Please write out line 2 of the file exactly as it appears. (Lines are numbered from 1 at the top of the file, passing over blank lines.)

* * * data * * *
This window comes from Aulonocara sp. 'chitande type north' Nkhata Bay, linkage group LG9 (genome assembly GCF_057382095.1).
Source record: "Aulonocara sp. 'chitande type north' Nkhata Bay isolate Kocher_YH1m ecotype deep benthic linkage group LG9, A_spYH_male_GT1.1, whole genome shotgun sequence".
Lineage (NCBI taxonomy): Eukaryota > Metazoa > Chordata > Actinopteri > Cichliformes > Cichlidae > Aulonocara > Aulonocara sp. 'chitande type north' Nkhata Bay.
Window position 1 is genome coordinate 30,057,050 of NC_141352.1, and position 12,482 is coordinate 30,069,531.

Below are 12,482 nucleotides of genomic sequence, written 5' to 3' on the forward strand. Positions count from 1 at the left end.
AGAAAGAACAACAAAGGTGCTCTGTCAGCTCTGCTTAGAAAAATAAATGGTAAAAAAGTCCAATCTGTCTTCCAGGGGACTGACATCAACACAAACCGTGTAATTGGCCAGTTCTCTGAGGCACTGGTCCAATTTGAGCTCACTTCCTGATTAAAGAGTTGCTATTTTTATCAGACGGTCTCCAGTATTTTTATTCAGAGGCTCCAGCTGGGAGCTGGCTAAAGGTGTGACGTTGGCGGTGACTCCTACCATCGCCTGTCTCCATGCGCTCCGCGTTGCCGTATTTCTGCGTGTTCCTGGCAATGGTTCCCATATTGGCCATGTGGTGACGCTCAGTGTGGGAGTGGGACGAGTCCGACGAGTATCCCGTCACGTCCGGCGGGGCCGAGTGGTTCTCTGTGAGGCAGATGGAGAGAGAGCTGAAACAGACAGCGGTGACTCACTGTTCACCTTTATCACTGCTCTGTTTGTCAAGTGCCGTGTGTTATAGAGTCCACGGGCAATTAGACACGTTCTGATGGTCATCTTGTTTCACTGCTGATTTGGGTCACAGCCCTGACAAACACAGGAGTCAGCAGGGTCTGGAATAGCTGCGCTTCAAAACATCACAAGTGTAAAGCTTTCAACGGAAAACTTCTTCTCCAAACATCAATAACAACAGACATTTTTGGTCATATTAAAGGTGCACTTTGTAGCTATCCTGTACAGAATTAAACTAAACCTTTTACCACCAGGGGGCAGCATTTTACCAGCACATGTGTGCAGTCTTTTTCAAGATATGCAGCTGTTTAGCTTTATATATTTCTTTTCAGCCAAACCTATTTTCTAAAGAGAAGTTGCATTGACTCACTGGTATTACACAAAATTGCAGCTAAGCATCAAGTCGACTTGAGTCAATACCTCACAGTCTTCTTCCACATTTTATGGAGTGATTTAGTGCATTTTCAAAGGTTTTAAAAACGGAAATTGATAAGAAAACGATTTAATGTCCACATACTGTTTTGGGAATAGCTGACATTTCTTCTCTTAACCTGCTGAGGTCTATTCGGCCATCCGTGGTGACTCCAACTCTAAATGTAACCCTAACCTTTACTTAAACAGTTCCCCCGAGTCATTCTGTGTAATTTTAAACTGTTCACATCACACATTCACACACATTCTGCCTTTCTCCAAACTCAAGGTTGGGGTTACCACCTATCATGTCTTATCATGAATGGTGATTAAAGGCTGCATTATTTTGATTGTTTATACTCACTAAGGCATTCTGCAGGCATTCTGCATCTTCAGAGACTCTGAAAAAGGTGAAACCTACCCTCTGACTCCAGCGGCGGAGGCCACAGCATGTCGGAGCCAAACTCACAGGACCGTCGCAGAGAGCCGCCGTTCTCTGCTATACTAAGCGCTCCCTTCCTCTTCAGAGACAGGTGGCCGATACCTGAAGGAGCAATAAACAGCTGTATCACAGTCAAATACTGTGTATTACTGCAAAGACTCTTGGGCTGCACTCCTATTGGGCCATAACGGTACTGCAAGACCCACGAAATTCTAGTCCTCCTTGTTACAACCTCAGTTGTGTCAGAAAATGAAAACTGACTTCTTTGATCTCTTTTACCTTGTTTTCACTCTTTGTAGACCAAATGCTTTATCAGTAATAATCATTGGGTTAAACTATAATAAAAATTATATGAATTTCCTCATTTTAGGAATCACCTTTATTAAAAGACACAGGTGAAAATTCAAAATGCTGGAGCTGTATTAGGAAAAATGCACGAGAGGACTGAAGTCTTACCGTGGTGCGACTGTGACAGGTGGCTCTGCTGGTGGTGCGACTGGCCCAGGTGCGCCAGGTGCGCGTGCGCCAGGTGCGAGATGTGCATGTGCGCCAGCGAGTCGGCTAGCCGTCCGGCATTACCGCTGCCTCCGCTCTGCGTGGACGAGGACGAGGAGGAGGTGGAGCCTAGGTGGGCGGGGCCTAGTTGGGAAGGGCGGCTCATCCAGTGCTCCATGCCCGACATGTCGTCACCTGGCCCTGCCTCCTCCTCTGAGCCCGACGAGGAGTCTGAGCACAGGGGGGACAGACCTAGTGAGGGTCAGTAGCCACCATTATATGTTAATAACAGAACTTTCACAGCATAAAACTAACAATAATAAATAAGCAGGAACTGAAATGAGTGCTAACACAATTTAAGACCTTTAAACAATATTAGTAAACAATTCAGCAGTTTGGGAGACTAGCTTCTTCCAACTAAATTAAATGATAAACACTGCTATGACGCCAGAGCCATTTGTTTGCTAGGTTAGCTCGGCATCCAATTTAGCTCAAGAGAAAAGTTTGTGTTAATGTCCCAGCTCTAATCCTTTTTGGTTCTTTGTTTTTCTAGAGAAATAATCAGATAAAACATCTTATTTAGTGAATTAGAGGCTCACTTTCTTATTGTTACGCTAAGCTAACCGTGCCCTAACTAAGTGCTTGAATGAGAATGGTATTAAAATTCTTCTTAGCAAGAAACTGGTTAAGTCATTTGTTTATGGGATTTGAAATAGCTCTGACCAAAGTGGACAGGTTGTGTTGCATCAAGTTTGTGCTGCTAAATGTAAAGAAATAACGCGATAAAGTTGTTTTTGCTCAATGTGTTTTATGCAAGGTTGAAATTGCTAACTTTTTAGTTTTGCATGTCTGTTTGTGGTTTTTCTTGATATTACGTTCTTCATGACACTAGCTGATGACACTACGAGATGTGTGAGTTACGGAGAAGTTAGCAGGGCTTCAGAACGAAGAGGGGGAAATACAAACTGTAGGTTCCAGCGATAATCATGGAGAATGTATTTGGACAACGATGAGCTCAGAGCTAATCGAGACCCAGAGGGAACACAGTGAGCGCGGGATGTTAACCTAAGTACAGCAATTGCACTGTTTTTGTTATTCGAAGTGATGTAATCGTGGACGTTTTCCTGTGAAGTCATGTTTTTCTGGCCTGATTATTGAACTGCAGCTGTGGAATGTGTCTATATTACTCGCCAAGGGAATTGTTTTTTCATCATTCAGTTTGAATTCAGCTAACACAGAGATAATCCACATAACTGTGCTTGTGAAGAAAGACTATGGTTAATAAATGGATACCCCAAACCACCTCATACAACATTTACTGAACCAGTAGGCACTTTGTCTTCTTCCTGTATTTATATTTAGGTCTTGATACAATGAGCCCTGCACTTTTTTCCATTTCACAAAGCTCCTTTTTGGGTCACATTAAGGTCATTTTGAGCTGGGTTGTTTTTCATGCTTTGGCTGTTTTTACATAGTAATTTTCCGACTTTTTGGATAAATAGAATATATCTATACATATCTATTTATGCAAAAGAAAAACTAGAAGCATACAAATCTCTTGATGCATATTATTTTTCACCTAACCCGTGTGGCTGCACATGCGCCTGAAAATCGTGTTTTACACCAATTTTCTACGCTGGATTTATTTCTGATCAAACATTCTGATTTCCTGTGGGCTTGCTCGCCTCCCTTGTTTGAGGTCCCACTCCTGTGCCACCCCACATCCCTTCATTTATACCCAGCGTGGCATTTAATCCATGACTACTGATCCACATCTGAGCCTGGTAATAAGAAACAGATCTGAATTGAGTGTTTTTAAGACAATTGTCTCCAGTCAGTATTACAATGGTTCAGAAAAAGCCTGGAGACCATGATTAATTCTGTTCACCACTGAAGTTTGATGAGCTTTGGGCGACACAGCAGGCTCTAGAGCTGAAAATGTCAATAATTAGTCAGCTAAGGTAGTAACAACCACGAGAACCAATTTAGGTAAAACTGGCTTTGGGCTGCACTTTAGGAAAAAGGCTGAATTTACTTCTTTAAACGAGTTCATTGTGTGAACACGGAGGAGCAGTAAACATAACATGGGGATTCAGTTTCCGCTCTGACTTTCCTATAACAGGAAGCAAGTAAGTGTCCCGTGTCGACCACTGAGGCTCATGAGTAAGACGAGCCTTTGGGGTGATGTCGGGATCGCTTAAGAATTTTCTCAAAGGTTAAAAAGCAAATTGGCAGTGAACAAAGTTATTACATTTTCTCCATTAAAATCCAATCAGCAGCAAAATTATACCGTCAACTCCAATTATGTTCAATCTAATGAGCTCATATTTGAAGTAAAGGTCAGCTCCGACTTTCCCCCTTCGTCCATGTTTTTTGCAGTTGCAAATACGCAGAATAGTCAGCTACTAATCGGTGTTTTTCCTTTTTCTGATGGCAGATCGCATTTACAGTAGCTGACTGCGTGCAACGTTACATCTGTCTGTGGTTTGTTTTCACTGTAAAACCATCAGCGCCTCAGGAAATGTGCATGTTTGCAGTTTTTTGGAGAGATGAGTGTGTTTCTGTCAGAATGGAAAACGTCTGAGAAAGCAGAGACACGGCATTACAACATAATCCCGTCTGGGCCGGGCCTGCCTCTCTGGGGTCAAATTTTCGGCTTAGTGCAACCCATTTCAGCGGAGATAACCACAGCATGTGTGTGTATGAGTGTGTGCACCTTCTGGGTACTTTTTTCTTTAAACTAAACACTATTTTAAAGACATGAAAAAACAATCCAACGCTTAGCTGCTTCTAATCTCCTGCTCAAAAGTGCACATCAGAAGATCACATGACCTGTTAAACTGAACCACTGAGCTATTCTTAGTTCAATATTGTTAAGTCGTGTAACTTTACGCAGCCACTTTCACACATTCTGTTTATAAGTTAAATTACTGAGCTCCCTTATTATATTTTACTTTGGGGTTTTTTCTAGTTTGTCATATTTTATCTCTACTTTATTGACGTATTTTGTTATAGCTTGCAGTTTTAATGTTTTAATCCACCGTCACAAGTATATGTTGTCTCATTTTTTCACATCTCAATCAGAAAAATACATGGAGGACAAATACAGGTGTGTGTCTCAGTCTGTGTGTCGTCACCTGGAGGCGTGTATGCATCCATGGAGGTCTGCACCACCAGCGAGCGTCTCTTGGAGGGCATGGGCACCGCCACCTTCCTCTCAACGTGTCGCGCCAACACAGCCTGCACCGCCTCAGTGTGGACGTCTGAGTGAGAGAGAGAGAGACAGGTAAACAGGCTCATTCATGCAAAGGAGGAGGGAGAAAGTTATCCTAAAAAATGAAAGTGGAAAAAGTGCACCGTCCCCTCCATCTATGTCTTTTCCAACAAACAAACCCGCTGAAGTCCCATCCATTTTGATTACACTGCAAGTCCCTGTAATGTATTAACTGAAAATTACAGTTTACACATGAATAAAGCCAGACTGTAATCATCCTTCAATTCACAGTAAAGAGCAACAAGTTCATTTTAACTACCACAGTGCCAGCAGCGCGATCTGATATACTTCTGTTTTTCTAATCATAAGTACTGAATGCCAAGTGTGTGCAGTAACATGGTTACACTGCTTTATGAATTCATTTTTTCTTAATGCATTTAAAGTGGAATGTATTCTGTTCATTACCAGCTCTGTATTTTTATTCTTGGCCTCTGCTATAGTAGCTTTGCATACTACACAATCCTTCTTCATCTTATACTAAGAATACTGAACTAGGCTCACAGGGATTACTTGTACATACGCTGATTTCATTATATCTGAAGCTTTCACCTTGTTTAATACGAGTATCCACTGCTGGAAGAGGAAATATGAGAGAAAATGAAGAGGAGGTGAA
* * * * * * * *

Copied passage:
Source record: "Aulonocara sp. 'chitande type north' Nkhata Bay isolate Kocher_YH1m ecotype deep benthic linkage group LG9, A_spYH_male_GT1.1, whole genome shotgun sequence".